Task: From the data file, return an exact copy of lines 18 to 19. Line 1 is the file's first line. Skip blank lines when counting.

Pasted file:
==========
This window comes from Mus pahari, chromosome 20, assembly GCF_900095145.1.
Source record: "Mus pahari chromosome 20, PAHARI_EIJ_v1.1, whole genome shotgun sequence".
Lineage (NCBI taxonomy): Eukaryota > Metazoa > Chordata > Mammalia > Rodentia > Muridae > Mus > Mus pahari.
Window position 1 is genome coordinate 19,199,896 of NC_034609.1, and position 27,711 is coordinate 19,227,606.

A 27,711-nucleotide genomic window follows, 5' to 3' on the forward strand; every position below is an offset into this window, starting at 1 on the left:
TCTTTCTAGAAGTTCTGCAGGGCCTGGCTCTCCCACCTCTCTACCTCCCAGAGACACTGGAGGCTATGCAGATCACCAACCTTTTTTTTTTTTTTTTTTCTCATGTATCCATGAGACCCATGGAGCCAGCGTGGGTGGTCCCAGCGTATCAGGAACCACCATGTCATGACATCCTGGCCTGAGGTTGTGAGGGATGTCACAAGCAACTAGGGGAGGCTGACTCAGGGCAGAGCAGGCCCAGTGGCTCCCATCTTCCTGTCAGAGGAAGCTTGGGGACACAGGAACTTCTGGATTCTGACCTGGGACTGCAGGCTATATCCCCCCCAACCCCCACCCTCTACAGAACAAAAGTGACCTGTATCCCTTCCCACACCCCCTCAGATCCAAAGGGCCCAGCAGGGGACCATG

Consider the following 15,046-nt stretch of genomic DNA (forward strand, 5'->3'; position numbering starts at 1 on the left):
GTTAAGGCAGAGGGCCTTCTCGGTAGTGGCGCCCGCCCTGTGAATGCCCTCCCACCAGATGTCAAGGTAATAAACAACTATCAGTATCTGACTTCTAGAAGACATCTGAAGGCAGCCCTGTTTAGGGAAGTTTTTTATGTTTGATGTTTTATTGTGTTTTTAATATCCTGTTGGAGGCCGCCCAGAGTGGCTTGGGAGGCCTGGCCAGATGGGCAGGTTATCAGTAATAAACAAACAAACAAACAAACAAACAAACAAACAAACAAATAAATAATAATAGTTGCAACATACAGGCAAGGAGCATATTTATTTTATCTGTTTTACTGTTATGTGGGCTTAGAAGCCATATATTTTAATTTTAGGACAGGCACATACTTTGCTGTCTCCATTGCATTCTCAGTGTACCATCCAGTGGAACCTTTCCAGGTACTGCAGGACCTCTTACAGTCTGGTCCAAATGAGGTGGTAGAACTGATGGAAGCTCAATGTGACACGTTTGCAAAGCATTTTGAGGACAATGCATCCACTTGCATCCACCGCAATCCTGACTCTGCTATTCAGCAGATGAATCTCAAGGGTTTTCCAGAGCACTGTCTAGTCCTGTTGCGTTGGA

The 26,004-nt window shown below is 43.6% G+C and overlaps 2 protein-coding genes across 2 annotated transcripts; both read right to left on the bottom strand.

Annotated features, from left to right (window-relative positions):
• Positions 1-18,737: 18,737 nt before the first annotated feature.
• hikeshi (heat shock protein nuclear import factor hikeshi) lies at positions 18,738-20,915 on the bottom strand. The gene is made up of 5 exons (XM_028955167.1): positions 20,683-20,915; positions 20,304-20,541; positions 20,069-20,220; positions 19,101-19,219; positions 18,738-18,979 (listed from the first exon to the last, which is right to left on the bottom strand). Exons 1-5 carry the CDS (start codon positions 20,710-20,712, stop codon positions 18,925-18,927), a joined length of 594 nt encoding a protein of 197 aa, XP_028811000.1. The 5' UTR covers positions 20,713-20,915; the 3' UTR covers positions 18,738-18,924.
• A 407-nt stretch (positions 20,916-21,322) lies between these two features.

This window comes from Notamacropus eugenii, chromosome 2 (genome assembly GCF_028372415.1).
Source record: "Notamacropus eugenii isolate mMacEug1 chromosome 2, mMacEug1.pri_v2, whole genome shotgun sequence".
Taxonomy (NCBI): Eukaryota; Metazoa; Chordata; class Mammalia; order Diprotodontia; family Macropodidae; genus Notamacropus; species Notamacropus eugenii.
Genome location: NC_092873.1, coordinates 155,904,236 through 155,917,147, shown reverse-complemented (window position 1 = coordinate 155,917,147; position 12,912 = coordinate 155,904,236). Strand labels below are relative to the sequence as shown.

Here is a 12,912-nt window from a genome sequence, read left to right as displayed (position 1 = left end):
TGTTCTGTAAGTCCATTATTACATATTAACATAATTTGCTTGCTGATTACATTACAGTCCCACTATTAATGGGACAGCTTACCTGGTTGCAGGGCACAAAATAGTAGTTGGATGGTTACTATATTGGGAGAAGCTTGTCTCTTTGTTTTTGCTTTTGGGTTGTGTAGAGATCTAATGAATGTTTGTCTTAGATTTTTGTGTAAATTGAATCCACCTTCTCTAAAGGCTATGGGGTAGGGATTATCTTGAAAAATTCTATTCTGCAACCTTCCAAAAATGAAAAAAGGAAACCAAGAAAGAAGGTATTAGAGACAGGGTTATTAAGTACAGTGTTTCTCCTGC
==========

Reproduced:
Here is a 12,912-nt window from a genome sequence, read left to right as displayed (position 1 = left end):
TGTTCTGTAAGTCCATTATTACATATTAACATAATTTGCTTGCTGATTACATTACAGTCCCACTATTAATGGGACAGCTTACCTGGTTGCAGGGCACAAAATAGTAGTTGGATGGTTACTATATTGGGAGAAGCTTGTCTCTTTGTTTTTGCTTTTGGGTTGTGTAGAGATCTAATGAATGTTTGTCTTAGATTTTTGTGTAAATTGAATCCACCTTCTCTAAAGGCTATGGGGTAGGGATTATCTTGAAAAATTCTATTCTGCAACCTTCCAAAAATGAAAAAAGGAAACCAAGAAAGAAGGTATTAGAGACAGGGTTATTAAGTACAGTGTTTCTCCTGC